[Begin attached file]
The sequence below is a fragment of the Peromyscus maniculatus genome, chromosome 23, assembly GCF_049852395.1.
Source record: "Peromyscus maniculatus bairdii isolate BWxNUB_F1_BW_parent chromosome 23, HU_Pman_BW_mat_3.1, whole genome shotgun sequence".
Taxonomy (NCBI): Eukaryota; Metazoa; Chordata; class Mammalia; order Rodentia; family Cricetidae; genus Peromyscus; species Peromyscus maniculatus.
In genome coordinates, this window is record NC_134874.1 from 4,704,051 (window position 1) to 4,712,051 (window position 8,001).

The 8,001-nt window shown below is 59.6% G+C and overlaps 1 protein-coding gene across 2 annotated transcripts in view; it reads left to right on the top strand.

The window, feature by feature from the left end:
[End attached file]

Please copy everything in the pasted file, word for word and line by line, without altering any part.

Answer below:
The sequence below is a fragment of the Peromyscus maniculatus genome, chromosome 23, assembly GCF_049852395.1.
Source record: "Peromyscus maniculatus bairdii isolate BWxNUB_F1_BW_parent chromosome 23, HU_Pman_BW_mat_3.1, whole genome shotgun sequence".
Taxonomy (NCBI): Eukaryota; Metazoa; Chordata; class Mammalia; order Rodentia; family Cricetidae; genus Peromyscus; species Peromyscus maniculatus.
In genome coordinates, this window is record NC_134874.1 from 4,704,051 (window position 1) to 4,712,051 (window position 8,001).

The 8,001-nt window shown below is 59.6% G+C and overlaps 1 protein-coding gene across 2 annotated transcripts in view; it reads left to right on the top strand.

The window, feature by feature from the left end: